A group of international artists have begun placing giant posters with children's faces on the ground in Pakistan's troubled tribal regions, in a bid to generate empathy among drone operators in the US.
The art project is meant be seen from the air in order to remind US soldiers remotely operating unmanned aircraft (often thousands of kilometres away from Pakistan’s troubled tribal regions) that their victims are actual human beings.
This is why the group of anonymous Pakistani and American artists, including the French artist JR, named their campaign #NotABugSplat, as a reference to the nickname drone operators allegedly use to describe their kills.
“Humans appear as disposable bugs when viewed through a traditional drone camera. We change this. Now, a drone will see an actual face of a child, creating dialogue and, possibly, empathy”, reads a note on the group's website.
The collective has released a photograph – itself taken from the air with the use of a mini-helicopter drone – of a poster laid out in a field showing the face of a girl who lost both her parents in one of the controversial strikes in the northwestern Khyber-Pakhtunkhwa province.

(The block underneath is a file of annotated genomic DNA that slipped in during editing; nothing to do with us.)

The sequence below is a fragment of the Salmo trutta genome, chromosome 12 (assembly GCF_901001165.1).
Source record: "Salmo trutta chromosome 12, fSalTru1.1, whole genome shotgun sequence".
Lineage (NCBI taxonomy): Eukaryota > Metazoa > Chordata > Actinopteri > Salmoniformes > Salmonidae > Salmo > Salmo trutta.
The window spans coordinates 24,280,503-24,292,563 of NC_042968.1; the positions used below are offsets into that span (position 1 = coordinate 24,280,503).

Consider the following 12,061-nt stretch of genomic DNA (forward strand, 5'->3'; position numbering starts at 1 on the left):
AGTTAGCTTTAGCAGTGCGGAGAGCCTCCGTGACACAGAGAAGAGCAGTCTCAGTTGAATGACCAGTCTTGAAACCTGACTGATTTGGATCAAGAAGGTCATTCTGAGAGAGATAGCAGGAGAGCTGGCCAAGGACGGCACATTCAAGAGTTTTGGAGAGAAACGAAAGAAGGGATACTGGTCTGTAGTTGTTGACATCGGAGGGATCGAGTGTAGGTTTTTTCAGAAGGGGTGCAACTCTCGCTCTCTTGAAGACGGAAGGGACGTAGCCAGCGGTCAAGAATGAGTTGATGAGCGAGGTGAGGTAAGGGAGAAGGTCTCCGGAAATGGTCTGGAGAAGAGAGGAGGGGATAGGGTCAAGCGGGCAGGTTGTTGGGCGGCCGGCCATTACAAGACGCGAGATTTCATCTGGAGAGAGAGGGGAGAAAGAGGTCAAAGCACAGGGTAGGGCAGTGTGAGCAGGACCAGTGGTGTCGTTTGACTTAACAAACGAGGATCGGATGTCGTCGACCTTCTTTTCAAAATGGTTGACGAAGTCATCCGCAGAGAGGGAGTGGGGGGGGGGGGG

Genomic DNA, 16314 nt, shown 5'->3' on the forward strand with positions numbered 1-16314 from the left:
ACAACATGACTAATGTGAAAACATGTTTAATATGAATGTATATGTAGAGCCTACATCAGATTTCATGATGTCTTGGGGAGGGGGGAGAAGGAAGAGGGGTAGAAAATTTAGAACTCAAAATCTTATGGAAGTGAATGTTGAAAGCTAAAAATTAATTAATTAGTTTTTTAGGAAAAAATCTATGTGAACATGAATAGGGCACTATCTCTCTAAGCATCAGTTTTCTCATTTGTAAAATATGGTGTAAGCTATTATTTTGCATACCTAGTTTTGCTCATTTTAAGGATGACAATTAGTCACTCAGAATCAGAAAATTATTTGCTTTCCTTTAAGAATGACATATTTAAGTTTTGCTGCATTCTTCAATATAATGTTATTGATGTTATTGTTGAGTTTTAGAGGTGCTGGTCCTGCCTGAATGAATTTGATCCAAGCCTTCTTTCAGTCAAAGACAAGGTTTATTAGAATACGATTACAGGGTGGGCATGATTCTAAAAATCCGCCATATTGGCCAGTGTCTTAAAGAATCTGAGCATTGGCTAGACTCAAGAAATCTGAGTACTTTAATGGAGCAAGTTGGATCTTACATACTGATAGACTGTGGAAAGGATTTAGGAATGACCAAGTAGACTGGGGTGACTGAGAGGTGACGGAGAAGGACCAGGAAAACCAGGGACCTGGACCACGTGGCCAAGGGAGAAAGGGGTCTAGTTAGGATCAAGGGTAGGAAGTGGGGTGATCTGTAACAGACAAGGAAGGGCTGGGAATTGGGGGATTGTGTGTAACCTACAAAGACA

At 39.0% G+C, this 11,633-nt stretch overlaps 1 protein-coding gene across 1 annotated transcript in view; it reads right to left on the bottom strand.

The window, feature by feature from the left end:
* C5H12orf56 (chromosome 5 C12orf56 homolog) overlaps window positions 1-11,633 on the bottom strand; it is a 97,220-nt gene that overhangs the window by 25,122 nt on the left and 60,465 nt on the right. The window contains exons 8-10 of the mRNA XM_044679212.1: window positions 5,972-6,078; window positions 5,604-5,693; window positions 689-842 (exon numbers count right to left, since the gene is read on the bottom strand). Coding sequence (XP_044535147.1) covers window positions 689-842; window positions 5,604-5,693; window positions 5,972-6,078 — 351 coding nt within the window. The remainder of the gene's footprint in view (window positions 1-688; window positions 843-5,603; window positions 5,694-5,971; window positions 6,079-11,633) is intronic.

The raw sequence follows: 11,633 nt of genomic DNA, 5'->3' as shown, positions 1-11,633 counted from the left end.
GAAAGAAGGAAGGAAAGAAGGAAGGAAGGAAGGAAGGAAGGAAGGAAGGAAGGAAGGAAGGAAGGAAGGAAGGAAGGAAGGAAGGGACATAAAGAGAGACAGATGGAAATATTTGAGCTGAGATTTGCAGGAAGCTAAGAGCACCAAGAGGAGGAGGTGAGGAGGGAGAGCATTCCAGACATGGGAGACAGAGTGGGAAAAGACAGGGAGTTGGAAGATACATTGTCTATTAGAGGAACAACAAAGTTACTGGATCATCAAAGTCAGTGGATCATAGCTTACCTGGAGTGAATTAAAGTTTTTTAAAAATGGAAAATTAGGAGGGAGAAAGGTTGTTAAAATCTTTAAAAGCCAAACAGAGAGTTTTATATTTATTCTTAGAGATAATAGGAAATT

‘Hundreds of civilian deaths’ in drone strikes
No region of the world has been targeted by US drones more than Pakistan's tribal districts, which border Afghanistan and are home to Taliban and Al-Qaeda militants.
The strikes are greatly opposed in Pakistan, where they are widely condemned as a violation of sovereignty causing the unnecessary deaths of hundreds of innocent people.
According to the Bureau of Investigative Journalism, these strikes have killed at least 2,296 people and 416 civilians. At least 168 of the victims have been children, the BIJ said.
But proponents of drones dispute the figures, and point out that the strikes have succeeded in killing high profile targets – including former Pakistani Taliban leaders Baitullah Mehsud and Hakimullah Mehsud.
The last drone attack took place on December 26, 2013, killing three suspected insurgents.
(FRANCE 24 with AFP)
Date created : 2014-04-09